Why First Chicago Defected from IBM on Imaging
When First Chicago Corp. recently switched suppliers for an image processing system, the reason was to be first in its market with the technology, bank officials said.
The company's lead bank, First National Bank of Chicago, will test the theory that abbreviated monthly statements - carrying images of canceled checks rather than the actual items - can differentiate a bank from competitors, increase fee income, and reduce postage costs.
The pressure to be first led First Chicago to cancel a deal with International Business Machines Corp. for the imaging technology. The bank holding company opted instead to go with Dallas-based BancTec Inc. and Cincinnati Bell Information Systems Inc.
Installation by Yearend
Banc Tec and CBIS expect to have installed by yearend a system that will let First Chicago send its customers streamlined checking account statements.
IBM has maintained that its product will be ready for delivery by January, but reports from bankers testing the system for IBM do not corroborate that claim.
Fleet/Norstar Financial Group Inc. has taken over from First Chicago as IBM's lead development bank, according to sources.
But Fleet officials do not expect to be able to send image statements to customers before 1993.
First Chicago officials would not comment specifically on the IBM project, but they did suggest that the delays may have played a role in their decision to switch vendors.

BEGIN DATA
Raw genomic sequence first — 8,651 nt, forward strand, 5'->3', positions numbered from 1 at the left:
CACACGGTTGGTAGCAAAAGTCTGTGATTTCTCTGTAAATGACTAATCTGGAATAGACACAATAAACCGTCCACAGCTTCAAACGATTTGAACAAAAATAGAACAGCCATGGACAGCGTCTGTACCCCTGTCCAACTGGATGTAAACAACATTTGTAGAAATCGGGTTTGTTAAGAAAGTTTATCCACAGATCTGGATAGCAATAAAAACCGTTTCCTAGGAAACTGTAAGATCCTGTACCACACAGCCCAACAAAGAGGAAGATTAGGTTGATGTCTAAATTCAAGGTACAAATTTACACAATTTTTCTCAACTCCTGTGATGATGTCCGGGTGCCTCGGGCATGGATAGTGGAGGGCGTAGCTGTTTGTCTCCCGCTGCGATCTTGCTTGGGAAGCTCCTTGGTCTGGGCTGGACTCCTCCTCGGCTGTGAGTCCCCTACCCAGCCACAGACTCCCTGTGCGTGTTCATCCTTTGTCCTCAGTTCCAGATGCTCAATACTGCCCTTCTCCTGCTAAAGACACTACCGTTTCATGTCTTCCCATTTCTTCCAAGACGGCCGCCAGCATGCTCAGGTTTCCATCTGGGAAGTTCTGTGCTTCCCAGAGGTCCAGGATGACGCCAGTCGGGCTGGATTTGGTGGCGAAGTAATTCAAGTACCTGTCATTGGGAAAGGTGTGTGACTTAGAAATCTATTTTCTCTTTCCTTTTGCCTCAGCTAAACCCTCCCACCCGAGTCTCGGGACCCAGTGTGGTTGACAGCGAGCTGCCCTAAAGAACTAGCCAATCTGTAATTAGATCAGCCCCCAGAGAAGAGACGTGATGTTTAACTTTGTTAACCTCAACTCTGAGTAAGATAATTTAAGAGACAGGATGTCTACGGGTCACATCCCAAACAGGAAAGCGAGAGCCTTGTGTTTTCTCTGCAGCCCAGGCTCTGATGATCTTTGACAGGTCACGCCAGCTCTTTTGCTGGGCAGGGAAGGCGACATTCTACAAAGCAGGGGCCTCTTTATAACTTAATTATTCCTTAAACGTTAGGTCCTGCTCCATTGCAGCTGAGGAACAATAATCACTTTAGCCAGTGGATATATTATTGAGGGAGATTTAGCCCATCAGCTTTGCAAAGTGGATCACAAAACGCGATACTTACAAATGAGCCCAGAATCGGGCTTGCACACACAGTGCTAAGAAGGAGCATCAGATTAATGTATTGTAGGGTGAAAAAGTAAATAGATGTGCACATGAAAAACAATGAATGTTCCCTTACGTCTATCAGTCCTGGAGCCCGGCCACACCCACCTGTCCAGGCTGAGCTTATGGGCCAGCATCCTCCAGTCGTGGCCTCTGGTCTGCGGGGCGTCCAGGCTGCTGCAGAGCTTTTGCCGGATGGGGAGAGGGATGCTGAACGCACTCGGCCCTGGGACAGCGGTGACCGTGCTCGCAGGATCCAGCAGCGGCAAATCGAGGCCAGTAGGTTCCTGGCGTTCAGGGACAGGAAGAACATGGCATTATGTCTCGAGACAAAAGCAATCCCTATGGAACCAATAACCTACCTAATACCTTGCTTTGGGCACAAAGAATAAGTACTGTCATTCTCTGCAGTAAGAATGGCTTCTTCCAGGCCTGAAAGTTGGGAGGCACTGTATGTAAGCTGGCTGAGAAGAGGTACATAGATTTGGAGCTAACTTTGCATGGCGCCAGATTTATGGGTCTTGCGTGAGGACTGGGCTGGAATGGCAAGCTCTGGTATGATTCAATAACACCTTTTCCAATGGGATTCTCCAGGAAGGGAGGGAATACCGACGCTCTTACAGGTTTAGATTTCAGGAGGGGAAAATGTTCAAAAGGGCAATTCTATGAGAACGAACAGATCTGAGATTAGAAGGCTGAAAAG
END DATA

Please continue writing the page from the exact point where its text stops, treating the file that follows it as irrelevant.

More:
Beating the Competition
"We have competitors in our region who are working on the same project," said Glenn G. Larson, a senior vice president at Chicago's No. 1 bank.
"In this environment, we've got to get the product to market as quickly as possible."
One of IBM's problems has been that it already has its hands full in trying to develop other types of imaging systems.
A major effort to automate the proof-of-deposit function in banks' check processing operations has stalled a number of times in recent months.
Sources have said that IBM's software development partner, Security Pacific Corp., has backed out of the multimillion-dollar project.
It is unclear what effect First Chicago's defection will have on that IBM project.
But sources have said it may further slow development.
A Bad Omen Is Seen
"I understand that IBM pinned its hopes for this project on three major banks," said Stanley E. Miltko Jr., an imaging consultant at Littlewood, Shain & Co., Exton, Pa.
"The fact that one of them has left obviously does not bode well."
As long as two years ago, First Chicago had expressed interest in installing a proof-of-deposit system.
But early in 1991, it decided it could not justify the cost in that business climate.
Mr. Larson said the BancTec system would let First Chicago satisfy consumer demand for image statements immediately at only 15% of the cost of a proof-of-deposit system.
And BancTec officials said their system could be integrated at low cost with IBM's proof system when it becomes available.
Evaluations Proved Out
"We evaluated the [image statement] technology, and it always worked - from a revenue perspective, from a customer satisfaction perspective, and from an investment perspective," Mr. Larson said.
By terms of the First Chicago agreement, which was officially struck this month, BancTec will provide the hardware, including high-speed reader/sorters, cameras, and image-capture devices. Cincinnati Bell will provide the software that makes the captured image recognizable by a computer.
Other banking companies - including Banc One Corp., Columbus, Ohio; the Seattle-based bank unit of First Interstate Bancorp; and Central Fidelity Bank, Richmond, Va. - offer image-based check statements. But experts said that if First Chicago can get its system running by January, it would be the first in its region to offer image statements to customers.